Managed by SmartPower: 1120 Connecticut Avenue, NW Suite 1040, Washington, DC 20036

     3Degrees• Bonneville Environmental Foundation • Community Energy Conservation Services Group • Constellation NewEnergy • FPL Energy • SmartPower • SunEdison • Renewable Choice Energy • Sterling Planet

    Many of our members promote products that are certified by Green-e. We would like to ensure that any claims that a product is certified be substantiated, and the claims should state by whom the product is certified. The NAAG Guidelines address claims of product certification:

    It is deceptive to misrepresent, directly or indirectly, that the use of a “seal of approval”

    or third-party certification in connection with an electricity product or company

    indicates the superior environmental quality of the product or company. Such

    certifications should not be advertised unless they mean that the product or company is in

    fact environmentally superior in some substantial respect. In addition, to avoid consumer

    deception, such certifications should be accompanied by the name of the certifying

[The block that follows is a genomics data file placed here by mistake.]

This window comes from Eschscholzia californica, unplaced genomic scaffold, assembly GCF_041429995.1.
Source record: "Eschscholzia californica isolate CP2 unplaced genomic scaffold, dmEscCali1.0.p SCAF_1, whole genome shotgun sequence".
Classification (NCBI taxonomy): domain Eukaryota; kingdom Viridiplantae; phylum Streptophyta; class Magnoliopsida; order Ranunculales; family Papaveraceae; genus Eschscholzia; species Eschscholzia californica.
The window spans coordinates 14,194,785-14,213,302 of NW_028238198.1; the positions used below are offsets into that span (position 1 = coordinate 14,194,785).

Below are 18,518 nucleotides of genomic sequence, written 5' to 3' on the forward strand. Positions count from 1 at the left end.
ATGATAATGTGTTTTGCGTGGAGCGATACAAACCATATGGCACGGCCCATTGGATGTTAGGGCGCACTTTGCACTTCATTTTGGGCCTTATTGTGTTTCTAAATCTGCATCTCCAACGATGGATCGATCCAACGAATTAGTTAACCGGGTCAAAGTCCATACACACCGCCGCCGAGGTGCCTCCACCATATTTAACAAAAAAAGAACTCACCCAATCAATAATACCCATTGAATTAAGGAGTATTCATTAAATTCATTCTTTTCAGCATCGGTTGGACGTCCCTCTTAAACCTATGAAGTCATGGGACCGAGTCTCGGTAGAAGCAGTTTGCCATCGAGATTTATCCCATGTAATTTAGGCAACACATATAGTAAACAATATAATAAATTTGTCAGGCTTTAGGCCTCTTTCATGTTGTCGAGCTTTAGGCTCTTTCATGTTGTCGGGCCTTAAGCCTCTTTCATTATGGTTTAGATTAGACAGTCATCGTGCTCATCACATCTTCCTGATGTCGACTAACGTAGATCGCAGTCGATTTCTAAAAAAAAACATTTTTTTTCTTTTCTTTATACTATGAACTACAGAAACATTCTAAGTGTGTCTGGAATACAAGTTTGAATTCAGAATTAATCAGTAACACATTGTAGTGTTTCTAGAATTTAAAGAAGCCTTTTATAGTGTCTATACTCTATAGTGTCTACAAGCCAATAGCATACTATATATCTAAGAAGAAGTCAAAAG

organization, a brief statement of the criteria used to award them, and information

    sufficient to allow consumers to make further inquiry into the identities of financial

    sponsors of the certifying organization and any fees charged for certification. If a

    certification appears without adequate qualifying language, use of the certification

    should be treated as a general environmental benefit claim for the product or company

    with which it is associated. Finally, the certifier must have the expertise that it is

    representing that it has; any certification must be supported by an actual exercise of its

    expertise in evaluating product features or characteristics with respect to which it is

    expert; the certification must reflect the position of the certifying organization as a whole;

    and the certifier must be independent of the company or product to which its certification

    attaches.

    In closing, we would like to thank the Federal Trade Commission for the opportunity to comment on the revisions to the Environmental Marketing Guides.

    The views expressed by REMA in this regulatory filing do not necessarily represent the views of each individual member company.

    Green Guides Regulatory Review, 16 CFR Part 260, Comment, Project No. P954501

    Managed by SmartPower: 1120 Connecticut Avenue, NW Suite 1040, Washington, DC 20036

     3Degrees• Bonneville Environmental Foundation • Community Energy Conservation Services Group • Constellation NewEnergy • FPL Energy • SmartPower • SunEdison • Renewable Choice Energy • Sterling Planet